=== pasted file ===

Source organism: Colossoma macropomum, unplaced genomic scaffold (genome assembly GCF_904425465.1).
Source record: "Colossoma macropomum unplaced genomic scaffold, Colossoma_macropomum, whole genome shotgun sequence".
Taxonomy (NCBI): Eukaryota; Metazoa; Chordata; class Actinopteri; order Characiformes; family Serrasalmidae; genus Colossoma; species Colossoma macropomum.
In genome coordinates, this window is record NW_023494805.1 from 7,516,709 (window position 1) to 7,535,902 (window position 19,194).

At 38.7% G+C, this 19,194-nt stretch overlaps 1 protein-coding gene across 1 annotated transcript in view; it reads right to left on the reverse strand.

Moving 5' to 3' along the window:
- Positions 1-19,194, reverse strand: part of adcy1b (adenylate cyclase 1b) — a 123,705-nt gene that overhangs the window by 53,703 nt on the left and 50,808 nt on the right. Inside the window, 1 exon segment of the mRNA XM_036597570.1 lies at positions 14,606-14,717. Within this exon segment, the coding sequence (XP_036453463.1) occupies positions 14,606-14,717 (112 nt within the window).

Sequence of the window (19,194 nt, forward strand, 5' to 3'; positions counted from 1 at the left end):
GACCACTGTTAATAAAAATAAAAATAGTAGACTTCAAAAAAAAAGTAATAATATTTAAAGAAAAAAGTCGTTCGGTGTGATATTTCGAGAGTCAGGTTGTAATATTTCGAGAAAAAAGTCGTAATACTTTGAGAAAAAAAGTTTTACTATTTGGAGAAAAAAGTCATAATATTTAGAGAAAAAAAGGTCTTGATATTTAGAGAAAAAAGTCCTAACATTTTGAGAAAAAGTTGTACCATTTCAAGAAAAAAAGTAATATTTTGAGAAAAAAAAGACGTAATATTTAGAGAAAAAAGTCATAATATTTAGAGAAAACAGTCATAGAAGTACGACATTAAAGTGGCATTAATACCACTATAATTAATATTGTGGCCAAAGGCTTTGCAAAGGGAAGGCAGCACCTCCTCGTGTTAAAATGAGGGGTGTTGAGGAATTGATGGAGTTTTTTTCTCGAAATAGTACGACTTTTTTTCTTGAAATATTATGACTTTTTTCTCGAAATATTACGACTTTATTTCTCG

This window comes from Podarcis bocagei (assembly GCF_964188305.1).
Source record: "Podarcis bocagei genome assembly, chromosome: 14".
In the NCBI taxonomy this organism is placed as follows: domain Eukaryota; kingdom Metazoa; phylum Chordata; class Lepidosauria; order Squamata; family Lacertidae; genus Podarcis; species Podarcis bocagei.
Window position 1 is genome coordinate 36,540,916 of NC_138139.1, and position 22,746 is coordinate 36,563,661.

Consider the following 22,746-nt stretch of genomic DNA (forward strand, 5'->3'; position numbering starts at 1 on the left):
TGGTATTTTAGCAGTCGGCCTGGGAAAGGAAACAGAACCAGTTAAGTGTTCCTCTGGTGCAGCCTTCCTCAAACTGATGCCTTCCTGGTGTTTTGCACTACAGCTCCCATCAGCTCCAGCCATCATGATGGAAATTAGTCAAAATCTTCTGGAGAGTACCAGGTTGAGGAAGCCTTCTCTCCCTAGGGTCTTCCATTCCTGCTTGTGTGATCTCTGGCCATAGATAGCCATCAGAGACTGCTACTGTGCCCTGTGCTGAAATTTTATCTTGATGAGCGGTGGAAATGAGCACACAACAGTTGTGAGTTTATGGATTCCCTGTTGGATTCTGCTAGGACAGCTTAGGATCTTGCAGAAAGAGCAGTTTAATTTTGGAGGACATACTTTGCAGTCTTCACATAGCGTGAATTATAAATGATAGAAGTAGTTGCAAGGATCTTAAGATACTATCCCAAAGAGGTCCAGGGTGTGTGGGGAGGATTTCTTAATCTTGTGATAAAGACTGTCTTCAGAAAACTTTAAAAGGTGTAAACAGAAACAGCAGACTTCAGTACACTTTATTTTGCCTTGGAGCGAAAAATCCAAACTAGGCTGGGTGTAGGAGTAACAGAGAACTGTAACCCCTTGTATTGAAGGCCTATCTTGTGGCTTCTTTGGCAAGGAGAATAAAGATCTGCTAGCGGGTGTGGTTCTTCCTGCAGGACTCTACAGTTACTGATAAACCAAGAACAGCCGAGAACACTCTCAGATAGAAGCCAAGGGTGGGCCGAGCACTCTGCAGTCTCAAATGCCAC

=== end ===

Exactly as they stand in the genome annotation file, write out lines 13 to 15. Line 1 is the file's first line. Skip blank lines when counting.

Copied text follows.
Window position 1 is genome coordinate 36,540,916 of NC_138139.1, and position 22,746 is coordinate 36,563,661.

Consider the following 22,746-nt stretch of genomic DNA (forward strand, 5'->3'; position numbering starts at 1 on the left):
TGGTATTTTAGCAGTCGGCCTGGGAAAGGAAACAGAACCAGTTAAGTGTTCCTCTGGTGCAGCCTTCCTCAAACTGATGCCTTCCTGGTGTTTTGCACTACAGCTCCCATCAGCTCCAGCCATCATGATGGAAATTAGTCAAAATCTTCTGGAGAGTACCAGGTTGAGGAAGCCTTCTCTCCCTAGGGTCTTCCATTCCTGCTTGTGTGATCTCTGGCCATAGATAGCCATCAGAGACTGCTACTGTGCCCTGTGCTGAAATTTTATCTTGATGAGCGGTGGAAATGAGCACACAACAGTTGTGAGTTTATGGATTCCCTGTTGGATTCTGCTAGGACAGCTTAGGATCTTGCAGAAAGAGCAGTTTAATTTTGGAGGACATACTTTGCAGTCTTCACATAGCGTGAATTATAAATGATAGAAGTAGTTGCAAGGATCTTAAGATACTATCCCAAAGAGGTCCAGGGTGTGTGGGGAGGATTTCTTAATCTTGTGATAAAGACTGTCTTCAGAAAACTTTAAAAGGTGTAAACAGAAACAGCAGACTTCAGTACACTTTATTTTGCCTTGGAGCGAAAAATCCAAACTAGGCTGGGTGTAGGAGTAACAGAGAACTGTAACCCCTTGTATTGAAGGCCTATCTTGTGGCTTCTTTGGCAAGGAGAATAAAGATCTGCTAGCGGGTGTGGTTCTTCCTGCAGGACTCTACAGTTACTGATAAACCAAGAACAGCCGAGAACACTCTCAGATAGAAGCCAAGGGTGGGCCGAGCACTCTGCAGTCTCAAATGCCAC